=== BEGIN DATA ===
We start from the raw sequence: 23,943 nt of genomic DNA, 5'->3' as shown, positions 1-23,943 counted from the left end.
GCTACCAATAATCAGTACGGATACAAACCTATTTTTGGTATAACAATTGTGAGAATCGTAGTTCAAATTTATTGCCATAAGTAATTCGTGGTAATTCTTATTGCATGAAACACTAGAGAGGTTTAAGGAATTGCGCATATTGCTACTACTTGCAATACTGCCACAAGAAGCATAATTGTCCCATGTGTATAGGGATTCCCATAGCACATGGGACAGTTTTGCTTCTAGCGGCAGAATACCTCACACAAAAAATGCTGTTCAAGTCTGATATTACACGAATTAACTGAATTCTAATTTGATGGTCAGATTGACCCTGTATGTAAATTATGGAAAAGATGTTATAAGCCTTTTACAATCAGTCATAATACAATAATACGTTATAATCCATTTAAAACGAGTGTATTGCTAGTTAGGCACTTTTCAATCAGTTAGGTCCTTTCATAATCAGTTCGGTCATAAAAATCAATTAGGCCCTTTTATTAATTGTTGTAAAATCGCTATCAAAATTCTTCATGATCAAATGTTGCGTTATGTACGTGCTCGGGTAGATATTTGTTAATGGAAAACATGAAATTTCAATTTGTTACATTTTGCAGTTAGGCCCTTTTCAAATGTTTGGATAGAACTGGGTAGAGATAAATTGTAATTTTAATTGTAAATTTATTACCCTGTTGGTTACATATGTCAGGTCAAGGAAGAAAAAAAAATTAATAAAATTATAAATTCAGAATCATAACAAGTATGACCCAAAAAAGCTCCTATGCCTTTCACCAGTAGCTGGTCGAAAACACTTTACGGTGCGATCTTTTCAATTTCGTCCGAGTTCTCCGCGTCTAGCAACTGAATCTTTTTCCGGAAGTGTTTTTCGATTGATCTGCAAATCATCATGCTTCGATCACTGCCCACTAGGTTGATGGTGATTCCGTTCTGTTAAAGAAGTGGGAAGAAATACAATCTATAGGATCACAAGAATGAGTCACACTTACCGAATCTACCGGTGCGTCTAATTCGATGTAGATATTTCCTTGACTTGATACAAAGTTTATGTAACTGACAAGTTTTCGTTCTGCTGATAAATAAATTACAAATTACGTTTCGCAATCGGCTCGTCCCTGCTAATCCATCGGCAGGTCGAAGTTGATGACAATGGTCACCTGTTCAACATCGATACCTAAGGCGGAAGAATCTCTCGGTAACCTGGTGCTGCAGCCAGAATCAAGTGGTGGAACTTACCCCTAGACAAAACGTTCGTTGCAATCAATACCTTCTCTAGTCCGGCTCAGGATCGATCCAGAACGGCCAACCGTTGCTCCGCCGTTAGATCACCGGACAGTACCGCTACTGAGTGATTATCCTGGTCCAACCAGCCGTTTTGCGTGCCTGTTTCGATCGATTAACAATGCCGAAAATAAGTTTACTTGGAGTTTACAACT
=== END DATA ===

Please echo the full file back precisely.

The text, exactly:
We start from the raw sequence: 23,943 nt of genomic DNA, 5'->3' as shown, positions 1-23,943 counted from the left end.
GCTACCAATAATCAGTACGGATACAAACCTATTTTTGGTATAACAATTGTGAGAATCGTAGTTCAAATTTATTGCCATAAGTAATTCGTGGTAATTCTTATTGCATGAAACACTAGAGAGGTTTAAGGAATTGCGCATATTGCTACTACTTGCAATACTGCCACAAGAAGCATAATTGTCCCATGTGTATAGGGATTCCCATAGCACATGGGACAGTTTTGCTTCTAGCGGCAGAATACCTCACACAAAAAATGCTGTTCAAGTCTGATATTACACGAATTAACTGAATTCTAATTTGATGGTCAGATTGACCCTGTATGTAAATTATGGAAAAGATGTTATAAGCCTTTTACAATCAGTCATAATACAATAATACGTTATAATCCATTTAAAACGAGTGTATTGCTAGTTAGGCACTTTTCAATCAGTTAGGTCCTTTCATAATCAGTTCGGTCATAAAAATCAATTAGGCCCTTTTATTAATTGTTGTAAAATCGCTATCAAAATTCTTCATGATCAAATGTTGCGTTATGTACGTGCTCGGGTAGATATTTGTTAATGGAAAACATGAAATTTCAATTTGTTACATTTTGCAGTTAGGCCCTTTTCAAATGTTTGGATAGAACTGGGTAGAGATAAATTGTAATTTTAATTGTAAATTTATTACCCTGTTGGTTACATATGTCAGGTCAAGGAAGAAAAAAAAATTAATAAAATTATAAATTCAGAATCATAACAAGTATGACCCAAAAAAGCTCCTATGCCTTTCACCAGTAGCTGGTCGAAAACACTTTACGGTGCGATCTTTTCAATTTCGTCCGAGTTCTCCGCGTCTAGCAACTGAATCTTTTTCCGGAAGTGTTTTTCGATTGATCTGCAAATCATCATGCTTCGATCACTGCCCACTAGGTTGATGGTGATTCCGTTCTGTTAAAGAAGTGGGAAGAAATACAATCTATAGGATCACAAGAATGAGTCACACTTACCGAATCTACCGGTGCGTCTAATTCGATGTAGATATTTCCTTGACTTGATACAAAGTTTATGTAACTGACAAGTTTTCGTTCTGCTGATAAATAAATTACAAATTACGTTTCGCAATCGGCTCGTCCCTGCTAATCCATCGGCAGGTCGAAGTTGATGACAATGGTCACCTGTTCAACATCGATACCTAAGGCGGAAGAATCTCTCGGTAACCTGGTGCTGCAGCCAGAATCAAGTGGTGGAACTTACCCCTAGACAAAACGTTCGTTGCAATCAATACCTTCTCTAGTCCGGCTCAGGATCGATCCAGAACGGCCAACCGTTGCTCCGCCGTTAGATCACCGGACAGTACCGCTACTGAGTGATTATCCTGGTCCAACCAGCCGTTTTGCGTGCCTGTTTCGATCGATTAACAATGCCGAAAATAAGTTTACTTGGAGTTTACAACT